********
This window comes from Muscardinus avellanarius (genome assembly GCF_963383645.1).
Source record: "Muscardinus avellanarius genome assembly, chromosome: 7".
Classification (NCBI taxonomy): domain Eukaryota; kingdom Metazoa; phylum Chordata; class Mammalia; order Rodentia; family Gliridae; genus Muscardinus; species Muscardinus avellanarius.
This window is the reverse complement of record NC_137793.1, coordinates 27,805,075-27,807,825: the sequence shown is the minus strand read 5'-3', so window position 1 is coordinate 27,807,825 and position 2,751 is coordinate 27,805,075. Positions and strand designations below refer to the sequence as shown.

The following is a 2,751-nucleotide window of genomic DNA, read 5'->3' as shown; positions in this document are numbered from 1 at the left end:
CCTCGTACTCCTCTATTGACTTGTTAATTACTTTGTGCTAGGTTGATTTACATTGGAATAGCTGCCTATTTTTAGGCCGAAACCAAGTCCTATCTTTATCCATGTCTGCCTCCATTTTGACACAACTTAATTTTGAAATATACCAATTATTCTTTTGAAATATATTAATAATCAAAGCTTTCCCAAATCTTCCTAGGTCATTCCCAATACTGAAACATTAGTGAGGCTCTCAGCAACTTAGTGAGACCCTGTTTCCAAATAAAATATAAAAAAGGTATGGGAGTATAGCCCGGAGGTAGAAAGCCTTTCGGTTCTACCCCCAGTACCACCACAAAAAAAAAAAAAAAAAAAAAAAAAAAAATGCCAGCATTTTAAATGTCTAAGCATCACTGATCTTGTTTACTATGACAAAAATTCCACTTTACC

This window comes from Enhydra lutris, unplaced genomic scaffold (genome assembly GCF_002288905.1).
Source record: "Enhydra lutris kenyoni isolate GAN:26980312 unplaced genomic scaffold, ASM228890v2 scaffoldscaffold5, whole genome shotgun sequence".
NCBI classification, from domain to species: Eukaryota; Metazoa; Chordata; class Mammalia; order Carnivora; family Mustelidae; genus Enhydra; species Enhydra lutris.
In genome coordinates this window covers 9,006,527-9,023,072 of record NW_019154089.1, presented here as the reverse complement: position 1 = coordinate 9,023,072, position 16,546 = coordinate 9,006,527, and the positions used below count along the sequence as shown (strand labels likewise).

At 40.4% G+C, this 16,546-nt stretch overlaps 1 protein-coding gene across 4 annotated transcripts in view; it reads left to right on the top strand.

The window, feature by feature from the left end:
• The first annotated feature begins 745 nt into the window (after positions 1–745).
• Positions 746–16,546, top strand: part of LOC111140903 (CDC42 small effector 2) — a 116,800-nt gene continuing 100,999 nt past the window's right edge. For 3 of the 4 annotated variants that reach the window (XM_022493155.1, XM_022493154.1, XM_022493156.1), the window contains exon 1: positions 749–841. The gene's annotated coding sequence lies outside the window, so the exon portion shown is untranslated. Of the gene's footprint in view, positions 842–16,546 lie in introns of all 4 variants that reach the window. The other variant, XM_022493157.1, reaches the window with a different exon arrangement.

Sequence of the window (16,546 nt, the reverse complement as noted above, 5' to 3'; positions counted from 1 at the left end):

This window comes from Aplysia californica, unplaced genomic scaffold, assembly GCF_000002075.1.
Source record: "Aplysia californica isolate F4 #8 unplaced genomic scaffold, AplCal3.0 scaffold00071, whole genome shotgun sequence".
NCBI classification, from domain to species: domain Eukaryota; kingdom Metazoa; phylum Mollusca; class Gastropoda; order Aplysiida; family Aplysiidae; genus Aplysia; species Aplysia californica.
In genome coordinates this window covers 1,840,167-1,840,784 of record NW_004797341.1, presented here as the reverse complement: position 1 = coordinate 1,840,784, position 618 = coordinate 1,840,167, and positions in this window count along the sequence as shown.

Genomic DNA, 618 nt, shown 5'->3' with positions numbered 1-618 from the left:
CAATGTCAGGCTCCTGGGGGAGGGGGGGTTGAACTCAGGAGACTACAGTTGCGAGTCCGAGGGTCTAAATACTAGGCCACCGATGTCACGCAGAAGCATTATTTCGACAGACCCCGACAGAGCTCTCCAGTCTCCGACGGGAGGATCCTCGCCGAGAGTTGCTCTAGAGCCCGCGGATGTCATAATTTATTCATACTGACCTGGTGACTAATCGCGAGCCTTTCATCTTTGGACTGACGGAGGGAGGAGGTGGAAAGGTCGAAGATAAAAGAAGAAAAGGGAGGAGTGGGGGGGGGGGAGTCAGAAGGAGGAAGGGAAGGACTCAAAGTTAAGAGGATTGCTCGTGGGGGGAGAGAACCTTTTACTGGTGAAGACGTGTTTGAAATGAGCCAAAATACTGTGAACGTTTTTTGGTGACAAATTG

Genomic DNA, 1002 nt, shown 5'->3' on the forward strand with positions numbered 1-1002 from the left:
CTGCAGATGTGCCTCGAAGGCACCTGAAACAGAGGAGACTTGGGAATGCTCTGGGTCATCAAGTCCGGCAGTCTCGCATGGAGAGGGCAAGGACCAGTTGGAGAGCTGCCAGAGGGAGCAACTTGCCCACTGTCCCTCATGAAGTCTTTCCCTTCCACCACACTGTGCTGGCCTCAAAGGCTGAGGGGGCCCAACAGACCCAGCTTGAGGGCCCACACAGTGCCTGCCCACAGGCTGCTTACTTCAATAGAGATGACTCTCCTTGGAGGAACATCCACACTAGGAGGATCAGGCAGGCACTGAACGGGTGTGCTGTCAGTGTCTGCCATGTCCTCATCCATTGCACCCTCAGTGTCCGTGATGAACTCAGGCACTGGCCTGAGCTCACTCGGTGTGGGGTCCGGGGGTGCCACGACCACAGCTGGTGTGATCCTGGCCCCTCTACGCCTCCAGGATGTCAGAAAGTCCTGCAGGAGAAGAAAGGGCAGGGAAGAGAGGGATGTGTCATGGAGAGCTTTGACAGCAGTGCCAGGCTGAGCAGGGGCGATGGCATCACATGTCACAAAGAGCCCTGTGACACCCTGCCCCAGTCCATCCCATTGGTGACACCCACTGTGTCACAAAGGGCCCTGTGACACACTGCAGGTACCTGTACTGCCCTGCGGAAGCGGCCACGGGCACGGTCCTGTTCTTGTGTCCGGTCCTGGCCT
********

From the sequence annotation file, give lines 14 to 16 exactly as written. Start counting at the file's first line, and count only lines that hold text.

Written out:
• Positions 746–16,546, top strand: part of LOC111140903 (CDC42 small effector 2) — a 116,800-nt gene continuing 100,999 nt past the window's right edge. For 3 of the 4 annotated variants that reach the window (XM_022493155.1, XM_022493154.1, XM_022493156.1), the window contains exon 1: positions 749–841. The gene's annotated coding sequence lies outside the window, so the exon portion shown is untranslated. Of the gene's footprint in view, positions 842–16,546 lie in introns of all 4 variants that reach the window. The other variant, XM_022493157.1, reaches the window with a different exon arrangement.

Sequence of the window (16,546 nt, the reverse complement as noted above, 5' to 3'; positions counted from 1 at the left end):

This window comes from Aplysia californica, unplaced genomic scaffold, assembly GCF_000002075.1.